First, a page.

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It's Not All About Autism: the Emerging Landscape of Anti-Vaccination Sentiment on Facebook

Hoffman, Beth (2019) It's Not All About Autism: the Emerging Landscape of Anti-Vaccination Sentiment on Facebook. Master's Thesis, University of Pittsburgh. (Unpublished)

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Introduction: The anti-vaccination movement has been present since the early 1700s. Previous research suggests that social media may be fueling the spread of anti-vaccination messaging. Therefore, the purpose of this thesis is to (1) highlight major events in the history of the anti-vaccine movement, (2) present a stand-alone journal article from a systematic analysis of individuals known to express anti-vaccination sentiment on Facebook, and (3) integrate the conclusions presented in the article into a broader historical framework.
Methods: A literature review was conducted for the historical overview. For the journal article, our data set consisted of 197 individuals with Facebook accounts who posted anti-vaccination comments on a prominent local pediatric clinic’s Facebook page. For each individual, we systematically analyzed publicly available content using quantitative coding, descriptive analysis, social network analysis, and an in-depth qualitative assessment.
Results: Throughout history, the anti-vaccination movement has consistently sued fiery rhetoric and vivid imagery to spread its messages, which often center on concerns of liberty and safety. Analysis of Facebook profiles found that more individuals posted content related to mistrust in the medical community, liberty, and belief in homeopathic remedies compared to those who posted that vaccines cause autism. Among 136 individuals who divulged their location, 36 states and 8 countries outside the U.S. were represented. In a 2-mode network of individuals and topics, modularity analysis revealed 4 distinct sub-groups: (1) liberty, (2) naturalness, (3) illness, and (4) conspiracy. Qualitative analysis found that individuals often share posts from Facebook groups that market themselves as pro-science.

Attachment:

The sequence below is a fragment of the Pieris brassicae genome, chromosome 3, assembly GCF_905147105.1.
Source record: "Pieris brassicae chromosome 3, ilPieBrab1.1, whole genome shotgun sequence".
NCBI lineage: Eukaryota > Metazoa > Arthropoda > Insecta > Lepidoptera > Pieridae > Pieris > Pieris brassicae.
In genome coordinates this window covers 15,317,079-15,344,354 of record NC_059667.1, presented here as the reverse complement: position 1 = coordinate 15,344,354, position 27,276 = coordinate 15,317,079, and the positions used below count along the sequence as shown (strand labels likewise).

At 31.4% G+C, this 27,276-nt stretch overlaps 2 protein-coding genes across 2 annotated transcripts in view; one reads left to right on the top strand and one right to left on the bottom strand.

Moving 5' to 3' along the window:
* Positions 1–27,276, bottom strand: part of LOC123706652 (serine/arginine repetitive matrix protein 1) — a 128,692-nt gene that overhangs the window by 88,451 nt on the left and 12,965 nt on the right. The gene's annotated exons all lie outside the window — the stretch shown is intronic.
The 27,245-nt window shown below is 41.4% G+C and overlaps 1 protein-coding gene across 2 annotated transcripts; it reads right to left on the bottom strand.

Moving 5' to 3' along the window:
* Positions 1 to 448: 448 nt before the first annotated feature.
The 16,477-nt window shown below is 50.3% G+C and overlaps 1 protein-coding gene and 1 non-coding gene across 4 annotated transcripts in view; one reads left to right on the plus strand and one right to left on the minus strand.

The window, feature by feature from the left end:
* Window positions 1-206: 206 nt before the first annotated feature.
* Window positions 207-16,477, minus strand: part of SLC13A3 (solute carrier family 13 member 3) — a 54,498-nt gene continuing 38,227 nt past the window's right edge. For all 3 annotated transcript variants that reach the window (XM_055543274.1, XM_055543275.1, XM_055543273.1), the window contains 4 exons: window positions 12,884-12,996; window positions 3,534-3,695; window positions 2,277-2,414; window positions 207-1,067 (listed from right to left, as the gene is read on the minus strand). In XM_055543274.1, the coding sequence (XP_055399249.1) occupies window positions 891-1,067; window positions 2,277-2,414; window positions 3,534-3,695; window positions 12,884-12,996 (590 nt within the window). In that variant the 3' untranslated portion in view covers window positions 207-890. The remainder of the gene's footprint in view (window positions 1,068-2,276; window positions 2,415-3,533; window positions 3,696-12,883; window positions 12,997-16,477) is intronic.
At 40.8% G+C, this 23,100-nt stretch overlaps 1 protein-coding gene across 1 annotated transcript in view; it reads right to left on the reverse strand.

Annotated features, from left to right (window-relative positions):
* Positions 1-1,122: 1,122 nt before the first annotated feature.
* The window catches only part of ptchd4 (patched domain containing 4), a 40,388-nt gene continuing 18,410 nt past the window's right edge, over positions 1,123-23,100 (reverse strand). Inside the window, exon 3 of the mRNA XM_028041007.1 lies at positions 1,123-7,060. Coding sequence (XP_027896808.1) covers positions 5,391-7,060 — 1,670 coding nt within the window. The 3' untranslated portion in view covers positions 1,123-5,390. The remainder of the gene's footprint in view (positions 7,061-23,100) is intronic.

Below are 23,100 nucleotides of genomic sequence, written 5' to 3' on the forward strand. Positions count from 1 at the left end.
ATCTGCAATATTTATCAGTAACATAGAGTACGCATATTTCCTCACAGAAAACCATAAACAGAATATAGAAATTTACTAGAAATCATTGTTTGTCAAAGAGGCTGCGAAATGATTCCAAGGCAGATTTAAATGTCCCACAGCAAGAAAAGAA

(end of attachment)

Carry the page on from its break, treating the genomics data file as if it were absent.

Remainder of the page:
Conclusion: Individuals on Facebook frequently posted anti-vaccine content that echoed historical concerns. Our findings suggest social media outlets facilitate anti-vaccination connection and organization, thus assisting in the amplification and diffusion of centuries’ old arguments and techniques. These findings are significant for public health in that they will inform the development of updated messaging around vaccination, and suggest the importance of understanding the history of the anti-vaccination movement when developing these messages. These findings also suggest a valuable opportunity for public health practitioners to leverage social networks to deliver more effective, tailored interventions to different constituencies.


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Item Type: University of Pittsburgh ETD
Status: Unpublished
CreatorsEmailPitt UsernameORCID
Hoffman, Bethbethlouise@gmail.comblh72
ETD Committee:
TitleMemberEmail AddressPitt UsernameORCID
Committee ChairFelter, Elizabethemfelter@pitt.eduemfelter
Committee MemberChu, Kar-Haichuk@pitt.educhuk
Committee MemberBurke, Jessicajgburke@pitt.edujgburke
Committee MemberPrimack, Brian Abprimack@pitt.eduBPRIMACK
Date: 20 June 2019
Date Type: Publication
Defense Date: 19 November 2018
Approval Date: 20 June 2019
Submission Date: 1 March 2019
Access Restriction: 1 year -- Restrict access to University of Pittsburgh for a period of 1 year.
Number of Pages: 81
Institution: University of Pittsburgh
Schools and Programs: School of Public Health > Behavioral and Community Health Sciences
Degree: MPH - Master of Public Health
Thesis Type: Master's Thesis
Refereed: Yes
Uncontrolled Keywords: Facebook, social media, anti-vaccination, health communication, vaccine history
Date Deposited: 20 Jun 2019 21:01
Last Modified: 01 May 2020 05:15


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